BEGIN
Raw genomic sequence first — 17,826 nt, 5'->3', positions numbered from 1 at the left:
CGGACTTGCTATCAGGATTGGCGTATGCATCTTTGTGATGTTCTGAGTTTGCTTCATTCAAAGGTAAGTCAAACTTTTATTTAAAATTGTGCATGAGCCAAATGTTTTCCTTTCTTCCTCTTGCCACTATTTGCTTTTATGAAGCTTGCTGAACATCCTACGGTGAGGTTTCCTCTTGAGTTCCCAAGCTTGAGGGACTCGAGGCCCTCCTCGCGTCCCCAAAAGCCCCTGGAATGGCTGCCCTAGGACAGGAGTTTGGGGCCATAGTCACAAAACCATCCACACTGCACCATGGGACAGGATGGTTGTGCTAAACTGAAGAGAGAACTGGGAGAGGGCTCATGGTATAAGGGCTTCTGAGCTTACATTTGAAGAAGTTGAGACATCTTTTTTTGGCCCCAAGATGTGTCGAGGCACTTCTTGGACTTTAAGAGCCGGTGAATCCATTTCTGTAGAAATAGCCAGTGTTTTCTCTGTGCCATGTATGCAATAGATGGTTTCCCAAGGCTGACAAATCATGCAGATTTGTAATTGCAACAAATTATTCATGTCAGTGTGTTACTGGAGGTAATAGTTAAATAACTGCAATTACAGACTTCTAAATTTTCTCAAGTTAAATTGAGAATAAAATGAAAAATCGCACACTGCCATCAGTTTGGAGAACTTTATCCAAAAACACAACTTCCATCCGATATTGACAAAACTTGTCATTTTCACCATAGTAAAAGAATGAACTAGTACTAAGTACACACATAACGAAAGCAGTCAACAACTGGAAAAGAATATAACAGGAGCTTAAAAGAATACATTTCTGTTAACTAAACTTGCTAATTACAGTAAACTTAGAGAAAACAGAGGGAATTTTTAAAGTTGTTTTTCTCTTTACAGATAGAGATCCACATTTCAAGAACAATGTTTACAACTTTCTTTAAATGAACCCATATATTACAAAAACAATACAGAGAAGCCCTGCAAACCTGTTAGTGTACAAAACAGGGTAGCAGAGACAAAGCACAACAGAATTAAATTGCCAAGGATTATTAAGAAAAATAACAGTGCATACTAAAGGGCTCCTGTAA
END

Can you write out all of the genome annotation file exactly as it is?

Raw genomic sequence first — 17,826 nt, 5'->3', positions numbered from 1 at the left:
CGGACTTGCTATCAGGATTGGCGTATGCATCTTTGTGATGTTCTGAGTTTGCTTCATTCAAAGGTAAGTCAAACTTTTATTTAAAATTGTGCATGAGCCAAATGTTTTCCTTTCTTCCTCTTGCCACTATTTGCTTTTATGAAGCTTGCTGAACATCCTACGGTGAGGTTTCCTCTTGAGTTCCCAAGCTTGAGGGACTCGAGGCCCTCCTCGCGTCCCCAAAAGCCCCTGGAATGGCTGCCCTAGGACAGGAGTTTGGGGCCATAGTCACAAAACCATCCACACTGCACCATGGGACAGGATGGTTGTGCTAAACTGAAGAGAGAACTGGGAGAGGGCTCATGGTATAAGGGCTTCTGAGCTTACATTTGAAGAAGTTGAGACATCTTTTTTTGGCCCCAAGATGTGTCGAGGCACTTCTTGGACTTTAAGAGCCGGTGAATCCATTTCTGTAGAAATAGCCAGTGTTTTCTCTGTGCCATGTATGCAATAGATGGTTTCCCAAGGCTGACAAATCATGCAGATTTGTAATTGCAACAAATTATTCATGTCAGTGTGTTACTGGAGGTAATAGTTAAATAACTGCAATTACAGACTTCTAAATTTTCTCAAGTTAAATTGAGAATAAAATGAAAAATCGCACACTGCCATCAGTTTGGAGAACTTTATCCAAAAACACAACTTCCATCCGATATTGACAAAACTTGTCATTTTCACCATAGTAAAAGAATGAACTAGTACTAAGTACACACATAACGAAAGCAGTCAACAACTGGAAAAGAATATAACAGGAGCTTAAAAGAATACATTTCTGTTAACTAAACTTGCTAATTACAGTAAACTTAGAGAAAACAGAGGGAATTTTTAAAGTTGTTTTTCTCTTTACAGATAGAGATCCACATTTCAAGAACAATGTTTACAACTTTCTTTAAATGAACCCATATATTACAAAAACAATACAGAGAAGCCCTGCAAACCTGTTAGTGTACAAAACAGGGTAGCAGAGACAAAGCACAACAGAATTAAATTGCCAAGGATTATTAAGAAAAATAACAGTGCATACTAAAGGGCTCCTGTAA